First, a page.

The answer to the first question is yes and here are some examples.

There are SMEs with an already sufficient level of IP knowledge, which contact the Helpdesk for assistance in the planning of an IP strategy to sell products in Latin America. The Spanish company we met on the first day is a good example. The owner contacted the Helpdesk because in the past edition of the SCWC he started negotiations with Latin American counterparts that were interested in his products. However, potential deals are on hold due to issues linked to intellectual property, among other reasons. He was already well acquainted with the IP jargon; he was aware of the trade mark research and registration procedures, as well as of the existence of the Patent Cooperation Treaty PCT (a treaty that provides a unified procedure to file patent applications so as to protect inventions in all signatory countries).

He told us that their PCT priority application could no longer be used to introduce their invention in Latin America and they did not have enough funds to do it this way, that is why he asked us for advice for a Plan B, with Intellectual Property. Our IP expert presented him an alternative: Trade Secrets. A Trade Secret is any confidential commercial or industrial information that confers a competitive advantage to a Company. Bear in mind that your information must: 1) be secret, 2) have some economical value, 3) and you must take reasonable steps in order to keep it secret (e.g. signing NDAs with partners and employees).

Other companies have no familiarity with the intellectual property subject and refer to the Helpdesk for basic questions. For instance, in an exchange with a Turkish small business working in the field of smart lighting system systems − interested in Chile and Brazil−the concept of territorially (in other words, the protection of your IPR is limited  to the territory of the country which grants it)of IPRs and of the trade mark registration procedures in both countries were clarified.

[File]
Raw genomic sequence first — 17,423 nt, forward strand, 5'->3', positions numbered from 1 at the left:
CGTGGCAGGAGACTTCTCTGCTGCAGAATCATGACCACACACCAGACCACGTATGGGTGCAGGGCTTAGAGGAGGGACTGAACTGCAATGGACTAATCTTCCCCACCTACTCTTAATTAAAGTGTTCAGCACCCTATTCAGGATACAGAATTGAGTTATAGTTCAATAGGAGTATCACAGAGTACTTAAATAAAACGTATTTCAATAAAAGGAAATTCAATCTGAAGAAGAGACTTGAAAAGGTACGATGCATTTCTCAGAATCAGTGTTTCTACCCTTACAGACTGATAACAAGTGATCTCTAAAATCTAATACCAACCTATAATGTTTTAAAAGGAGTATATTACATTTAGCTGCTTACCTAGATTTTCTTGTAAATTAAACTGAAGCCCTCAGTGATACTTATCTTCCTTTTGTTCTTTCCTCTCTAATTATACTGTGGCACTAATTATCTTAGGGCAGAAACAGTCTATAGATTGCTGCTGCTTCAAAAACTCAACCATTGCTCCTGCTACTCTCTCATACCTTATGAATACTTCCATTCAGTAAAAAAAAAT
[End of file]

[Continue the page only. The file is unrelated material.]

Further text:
Businesses are not the only ones that have an interest in IP protection in Latin America. Clusters, too: they easily recognise the relevance that IP has and the valuable opportunity offered to them in order to complement their internationalisation support services thanks to free expert advice on IP protection for EU companies in foreign countries.  At SCWC we met several cluster representatives in the field of ICT, energy and mobility. We discussed with them an offer of a free joint training session on IP and technology transfer in Latin America designed for their members. (Check our collaborators programme).

The Smart City World Congress was also a success because of the participation of innovative SMEs. The Helpdesk is available to support them in the protection of the intellectual property component of their project, which is also a relevant part of the dream that involved hours of work in the design, prototype, network and research for finance, and to which the risk of an intellectual property infringement could cause major damages.